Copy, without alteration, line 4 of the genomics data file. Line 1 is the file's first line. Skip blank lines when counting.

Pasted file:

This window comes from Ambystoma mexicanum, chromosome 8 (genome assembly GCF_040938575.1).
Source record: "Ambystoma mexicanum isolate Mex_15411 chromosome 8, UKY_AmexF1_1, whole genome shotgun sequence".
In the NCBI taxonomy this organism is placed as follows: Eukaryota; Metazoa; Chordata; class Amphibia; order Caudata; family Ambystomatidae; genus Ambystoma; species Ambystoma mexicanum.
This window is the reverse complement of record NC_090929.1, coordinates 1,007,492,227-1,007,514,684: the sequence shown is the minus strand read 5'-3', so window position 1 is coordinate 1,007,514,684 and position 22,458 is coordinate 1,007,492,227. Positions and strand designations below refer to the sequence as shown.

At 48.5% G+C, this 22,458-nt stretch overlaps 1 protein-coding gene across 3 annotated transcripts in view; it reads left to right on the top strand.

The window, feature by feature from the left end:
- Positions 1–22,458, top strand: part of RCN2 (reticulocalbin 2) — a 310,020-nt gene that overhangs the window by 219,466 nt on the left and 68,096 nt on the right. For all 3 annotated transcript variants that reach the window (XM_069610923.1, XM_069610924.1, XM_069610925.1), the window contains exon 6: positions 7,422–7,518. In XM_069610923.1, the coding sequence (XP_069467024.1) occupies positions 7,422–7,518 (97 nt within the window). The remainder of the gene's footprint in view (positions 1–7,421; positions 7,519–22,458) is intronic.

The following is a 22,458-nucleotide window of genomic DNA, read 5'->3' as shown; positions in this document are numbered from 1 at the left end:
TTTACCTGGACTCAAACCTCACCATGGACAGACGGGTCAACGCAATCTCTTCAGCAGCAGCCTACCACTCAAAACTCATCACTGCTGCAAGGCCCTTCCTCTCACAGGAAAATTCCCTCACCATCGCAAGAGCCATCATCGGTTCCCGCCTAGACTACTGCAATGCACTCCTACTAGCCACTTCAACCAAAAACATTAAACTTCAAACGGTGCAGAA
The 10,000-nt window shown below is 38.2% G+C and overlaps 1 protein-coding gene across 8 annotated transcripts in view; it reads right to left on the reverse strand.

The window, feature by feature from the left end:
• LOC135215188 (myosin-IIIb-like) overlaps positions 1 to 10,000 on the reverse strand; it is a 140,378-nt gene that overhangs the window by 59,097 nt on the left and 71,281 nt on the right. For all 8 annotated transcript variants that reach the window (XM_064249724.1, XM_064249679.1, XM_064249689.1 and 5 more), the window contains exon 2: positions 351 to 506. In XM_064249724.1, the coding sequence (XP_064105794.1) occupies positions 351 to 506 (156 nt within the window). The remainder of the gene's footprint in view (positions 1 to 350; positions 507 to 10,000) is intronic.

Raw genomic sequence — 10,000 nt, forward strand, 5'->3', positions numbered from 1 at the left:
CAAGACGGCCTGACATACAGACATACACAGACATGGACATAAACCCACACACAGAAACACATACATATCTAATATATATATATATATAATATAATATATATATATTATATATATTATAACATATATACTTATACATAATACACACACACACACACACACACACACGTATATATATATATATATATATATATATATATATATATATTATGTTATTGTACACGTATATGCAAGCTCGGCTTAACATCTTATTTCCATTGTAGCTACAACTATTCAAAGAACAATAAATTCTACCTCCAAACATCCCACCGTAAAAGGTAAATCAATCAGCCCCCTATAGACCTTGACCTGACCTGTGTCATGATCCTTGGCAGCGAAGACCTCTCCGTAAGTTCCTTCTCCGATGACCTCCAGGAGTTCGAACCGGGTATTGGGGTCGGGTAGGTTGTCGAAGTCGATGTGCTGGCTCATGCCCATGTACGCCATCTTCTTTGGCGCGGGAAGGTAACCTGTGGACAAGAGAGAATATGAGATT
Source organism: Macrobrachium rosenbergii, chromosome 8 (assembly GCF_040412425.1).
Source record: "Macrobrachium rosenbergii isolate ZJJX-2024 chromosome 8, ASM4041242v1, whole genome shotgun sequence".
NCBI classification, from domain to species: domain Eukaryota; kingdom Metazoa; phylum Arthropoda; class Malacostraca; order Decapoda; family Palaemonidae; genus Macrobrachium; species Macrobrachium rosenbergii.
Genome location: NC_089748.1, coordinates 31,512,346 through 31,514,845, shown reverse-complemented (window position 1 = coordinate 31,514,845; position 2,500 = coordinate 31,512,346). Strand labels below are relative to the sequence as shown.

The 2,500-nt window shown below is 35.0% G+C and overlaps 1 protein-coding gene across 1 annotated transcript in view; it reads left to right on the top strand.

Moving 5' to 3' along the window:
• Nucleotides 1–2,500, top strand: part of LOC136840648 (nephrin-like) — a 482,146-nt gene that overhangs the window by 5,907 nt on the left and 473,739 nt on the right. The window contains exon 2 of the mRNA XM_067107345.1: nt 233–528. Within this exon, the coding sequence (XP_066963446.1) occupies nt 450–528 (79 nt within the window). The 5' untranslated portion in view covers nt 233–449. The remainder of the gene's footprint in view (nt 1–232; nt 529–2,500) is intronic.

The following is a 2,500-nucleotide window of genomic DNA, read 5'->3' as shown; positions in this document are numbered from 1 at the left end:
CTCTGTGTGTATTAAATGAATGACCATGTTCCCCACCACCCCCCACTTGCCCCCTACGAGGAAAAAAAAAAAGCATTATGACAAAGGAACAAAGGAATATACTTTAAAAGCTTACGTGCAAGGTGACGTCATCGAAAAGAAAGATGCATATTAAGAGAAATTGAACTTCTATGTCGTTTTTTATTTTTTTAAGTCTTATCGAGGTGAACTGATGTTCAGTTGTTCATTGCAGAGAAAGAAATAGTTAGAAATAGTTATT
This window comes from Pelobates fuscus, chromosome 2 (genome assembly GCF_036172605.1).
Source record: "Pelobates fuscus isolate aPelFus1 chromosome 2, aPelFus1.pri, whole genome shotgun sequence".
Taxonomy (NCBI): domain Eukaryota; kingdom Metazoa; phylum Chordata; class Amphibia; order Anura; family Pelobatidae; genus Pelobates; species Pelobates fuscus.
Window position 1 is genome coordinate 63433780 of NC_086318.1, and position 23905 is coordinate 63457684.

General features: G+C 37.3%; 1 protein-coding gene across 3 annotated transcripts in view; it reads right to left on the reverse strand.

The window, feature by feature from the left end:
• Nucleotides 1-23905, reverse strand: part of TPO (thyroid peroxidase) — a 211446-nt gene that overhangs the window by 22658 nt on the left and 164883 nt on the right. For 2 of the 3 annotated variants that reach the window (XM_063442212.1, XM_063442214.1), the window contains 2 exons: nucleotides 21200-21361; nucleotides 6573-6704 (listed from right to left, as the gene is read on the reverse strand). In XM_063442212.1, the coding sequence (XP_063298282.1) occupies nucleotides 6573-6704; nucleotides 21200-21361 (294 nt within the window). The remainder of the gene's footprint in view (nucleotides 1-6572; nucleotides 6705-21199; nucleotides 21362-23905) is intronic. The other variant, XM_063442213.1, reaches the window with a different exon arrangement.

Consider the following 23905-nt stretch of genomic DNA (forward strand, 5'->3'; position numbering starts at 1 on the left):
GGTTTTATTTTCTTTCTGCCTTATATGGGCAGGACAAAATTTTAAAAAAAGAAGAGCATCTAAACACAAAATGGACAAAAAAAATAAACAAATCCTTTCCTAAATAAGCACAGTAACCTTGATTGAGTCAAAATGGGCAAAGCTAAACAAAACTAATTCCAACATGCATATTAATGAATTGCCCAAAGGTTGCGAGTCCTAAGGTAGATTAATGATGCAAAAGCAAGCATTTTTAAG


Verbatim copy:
This window is the reverse complement of record NC_090929.1, coordinates 1,007,492,227-1,007,514,684: the sequence shown is the minus strand read 5'-3', so window position 1 is coordinate 1,007,514,684 and position 22,458 is coordinate 1,007,492,227. Positions and strand designations below refer to the sequence as shown.